Abstract: A paucity of scholarly works exists on the subject of how these familial and peer networks influence the childhood political and social milieu of future presidents. Since individual personality plays an important role in presidential decision-making, we suggest that understanding this setting is an important component in any understanding of presidential personality.

In beginning to address this absence, we propose an analysis into the childhood background of William Jefferson Clinton. We select this case study for two reasons: (1) there is a plethora of descriptive psycho-biographies of Clinton (Maraniss, 1996; Renshon, 1996), and (2) there are oral history interviews from individuals who were part of Clinton’s familial and childhood peer networks. The interviews used for this study are part of the Clinton History Project, a joint oral history study by the University of Arkansas and The Miller Center at the University of Virginia.

The researchers coded the data in the transcripts and placed this data into several categories. Using a text analysis program, we will test for tone and content in each subject. The independent variables include the interviewee’s gender, age, location (whether they were from Hope or Hot Springs), level of education, and their working relationship to him. The dependent variables include each subject’s relationship prior- and post-presidency.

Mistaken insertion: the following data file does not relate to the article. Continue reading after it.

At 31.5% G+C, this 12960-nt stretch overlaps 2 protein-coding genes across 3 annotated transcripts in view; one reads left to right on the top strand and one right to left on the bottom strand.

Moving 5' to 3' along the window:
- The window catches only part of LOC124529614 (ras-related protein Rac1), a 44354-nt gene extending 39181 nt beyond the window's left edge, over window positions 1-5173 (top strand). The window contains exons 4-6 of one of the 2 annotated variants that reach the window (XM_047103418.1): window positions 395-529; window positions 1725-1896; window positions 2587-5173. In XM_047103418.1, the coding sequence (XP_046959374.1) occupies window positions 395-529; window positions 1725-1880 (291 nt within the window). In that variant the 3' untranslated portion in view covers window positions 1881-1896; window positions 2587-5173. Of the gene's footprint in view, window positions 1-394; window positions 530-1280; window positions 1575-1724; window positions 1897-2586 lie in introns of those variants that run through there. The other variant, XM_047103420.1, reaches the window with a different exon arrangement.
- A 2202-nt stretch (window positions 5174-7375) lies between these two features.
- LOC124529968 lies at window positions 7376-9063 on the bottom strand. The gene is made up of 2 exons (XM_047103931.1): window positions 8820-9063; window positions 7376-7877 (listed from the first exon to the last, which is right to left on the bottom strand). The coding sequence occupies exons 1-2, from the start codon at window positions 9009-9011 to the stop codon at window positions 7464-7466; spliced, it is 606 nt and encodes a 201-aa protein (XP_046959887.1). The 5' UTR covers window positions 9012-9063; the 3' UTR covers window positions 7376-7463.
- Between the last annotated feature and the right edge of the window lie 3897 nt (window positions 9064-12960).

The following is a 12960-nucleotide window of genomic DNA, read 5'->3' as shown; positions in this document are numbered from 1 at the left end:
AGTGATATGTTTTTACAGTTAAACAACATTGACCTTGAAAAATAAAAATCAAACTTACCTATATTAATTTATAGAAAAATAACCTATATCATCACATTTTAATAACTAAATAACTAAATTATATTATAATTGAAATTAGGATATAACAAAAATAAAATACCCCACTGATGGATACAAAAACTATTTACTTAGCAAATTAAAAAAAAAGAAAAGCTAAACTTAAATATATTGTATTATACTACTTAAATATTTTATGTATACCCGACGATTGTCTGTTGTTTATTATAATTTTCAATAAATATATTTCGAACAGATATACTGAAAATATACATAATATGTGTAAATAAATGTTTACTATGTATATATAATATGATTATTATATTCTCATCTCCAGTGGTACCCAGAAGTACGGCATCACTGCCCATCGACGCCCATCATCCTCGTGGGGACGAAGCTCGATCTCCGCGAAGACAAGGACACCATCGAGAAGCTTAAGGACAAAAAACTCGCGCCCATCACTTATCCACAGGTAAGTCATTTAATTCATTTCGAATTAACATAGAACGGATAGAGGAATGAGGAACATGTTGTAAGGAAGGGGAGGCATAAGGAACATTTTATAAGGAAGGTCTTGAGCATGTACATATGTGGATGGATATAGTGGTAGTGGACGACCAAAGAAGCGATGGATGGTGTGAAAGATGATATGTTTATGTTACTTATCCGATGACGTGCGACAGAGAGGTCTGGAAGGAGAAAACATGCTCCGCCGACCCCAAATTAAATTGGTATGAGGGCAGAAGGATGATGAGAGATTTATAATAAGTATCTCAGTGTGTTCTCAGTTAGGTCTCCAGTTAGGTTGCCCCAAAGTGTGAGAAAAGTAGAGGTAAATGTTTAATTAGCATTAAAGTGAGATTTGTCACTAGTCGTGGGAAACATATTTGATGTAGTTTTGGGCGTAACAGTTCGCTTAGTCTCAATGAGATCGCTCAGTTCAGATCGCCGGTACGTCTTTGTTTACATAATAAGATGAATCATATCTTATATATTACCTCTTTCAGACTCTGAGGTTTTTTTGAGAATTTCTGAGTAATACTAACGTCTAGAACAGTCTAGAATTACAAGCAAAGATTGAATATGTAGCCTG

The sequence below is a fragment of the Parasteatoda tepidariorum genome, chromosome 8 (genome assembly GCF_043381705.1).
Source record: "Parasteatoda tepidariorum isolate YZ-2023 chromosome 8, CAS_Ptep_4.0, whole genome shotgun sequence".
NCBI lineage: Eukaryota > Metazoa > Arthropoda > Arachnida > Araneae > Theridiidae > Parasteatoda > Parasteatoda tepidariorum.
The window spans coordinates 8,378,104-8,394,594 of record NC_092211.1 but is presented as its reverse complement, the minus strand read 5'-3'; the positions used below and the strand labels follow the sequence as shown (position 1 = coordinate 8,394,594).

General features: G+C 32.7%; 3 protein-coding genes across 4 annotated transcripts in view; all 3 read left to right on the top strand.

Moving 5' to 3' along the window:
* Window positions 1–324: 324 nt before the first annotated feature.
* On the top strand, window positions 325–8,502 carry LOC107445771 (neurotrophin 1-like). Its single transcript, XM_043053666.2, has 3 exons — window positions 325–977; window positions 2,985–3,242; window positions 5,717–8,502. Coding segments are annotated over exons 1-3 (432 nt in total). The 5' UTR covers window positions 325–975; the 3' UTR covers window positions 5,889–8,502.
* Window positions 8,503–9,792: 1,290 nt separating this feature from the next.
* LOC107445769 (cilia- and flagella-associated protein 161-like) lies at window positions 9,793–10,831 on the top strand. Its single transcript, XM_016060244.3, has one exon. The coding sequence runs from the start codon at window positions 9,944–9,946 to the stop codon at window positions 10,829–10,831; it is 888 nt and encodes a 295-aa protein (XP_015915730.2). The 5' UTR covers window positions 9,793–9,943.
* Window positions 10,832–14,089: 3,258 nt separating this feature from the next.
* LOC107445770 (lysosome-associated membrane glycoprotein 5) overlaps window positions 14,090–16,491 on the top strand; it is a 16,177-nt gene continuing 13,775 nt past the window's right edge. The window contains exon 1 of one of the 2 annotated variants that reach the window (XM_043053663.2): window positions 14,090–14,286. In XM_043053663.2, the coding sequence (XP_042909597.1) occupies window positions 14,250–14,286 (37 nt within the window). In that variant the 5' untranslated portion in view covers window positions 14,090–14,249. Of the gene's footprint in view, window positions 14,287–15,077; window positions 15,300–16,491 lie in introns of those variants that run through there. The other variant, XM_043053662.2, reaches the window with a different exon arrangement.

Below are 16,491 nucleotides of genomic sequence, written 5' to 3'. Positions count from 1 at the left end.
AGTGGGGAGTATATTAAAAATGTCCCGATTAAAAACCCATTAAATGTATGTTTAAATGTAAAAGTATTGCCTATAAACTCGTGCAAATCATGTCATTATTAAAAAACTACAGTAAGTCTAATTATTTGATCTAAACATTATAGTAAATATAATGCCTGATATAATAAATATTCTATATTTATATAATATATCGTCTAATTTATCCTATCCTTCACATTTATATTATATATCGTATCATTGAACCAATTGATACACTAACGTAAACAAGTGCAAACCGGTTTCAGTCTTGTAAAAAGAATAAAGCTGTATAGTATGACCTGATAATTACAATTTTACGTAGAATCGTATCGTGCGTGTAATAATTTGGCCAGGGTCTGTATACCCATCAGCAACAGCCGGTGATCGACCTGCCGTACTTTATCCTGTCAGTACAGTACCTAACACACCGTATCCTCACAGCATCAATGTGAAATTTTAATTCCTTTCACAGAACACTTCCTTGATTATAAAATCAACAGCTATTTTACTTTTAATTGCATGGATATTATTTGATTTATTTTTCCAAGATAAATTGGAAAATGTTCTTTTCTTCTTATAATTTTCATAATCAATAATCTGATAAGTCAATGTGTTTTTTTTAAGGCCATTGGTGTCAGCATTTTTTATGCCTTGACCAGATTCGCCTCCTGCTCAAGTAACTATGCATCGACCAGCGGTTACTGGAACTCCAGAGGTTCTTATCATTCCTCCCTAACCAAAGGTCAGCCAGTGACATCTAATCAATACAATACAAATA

The goal of this project is to shed light on influences on the personality of Bill Clinton. It should also serve as a foray into building a theoretical framework to show how early political familial and peer socialization influences presidential personality.

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Document Type: PDF
Page count: 18
Word count: 7423
Text sample:
Peer-Family Perceptions and Presidential Personality: Bill Clinton From Hope to Hot Springs Karen Sebold University of Arkansas Andrew Dowdle University of Arkansas Walter Huber Muskingum College and Leslie Piatt University of Arkansas Abstract: A paucity of scholarly works exists on the subject of how these familial and peer networks influence the childhood political and social milieu of future presidents. Since individual personality plays an important role in presidential decision-making we suggest that understanding this setting is an important component
Ed. Princeton: Princeton University Press. Maraniss David. 1995. First in His Class: A Biography of Bill Clinton. New York: Simon & Schuster Nelson Michael 1989. James David Barber and the Psychological Presidency in The Barberian Presidency: Theoritical and Empirical Readings Pederson William D. editor. New York: Peter Lang Neustadt Richard 1960. Presidential Power: The Politics of Leadership. New York: John Wiley and Sons. Renshon Stanley (editor) 1995. The Clinton Presidency: Campaigning Governing and the Psychology of Leadership. Boulder Westview


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How the Social Context of Bill Clinton’s Childhood Shaped his Personality: Using Oral History Interviews of His Childhood Peers and Relatives.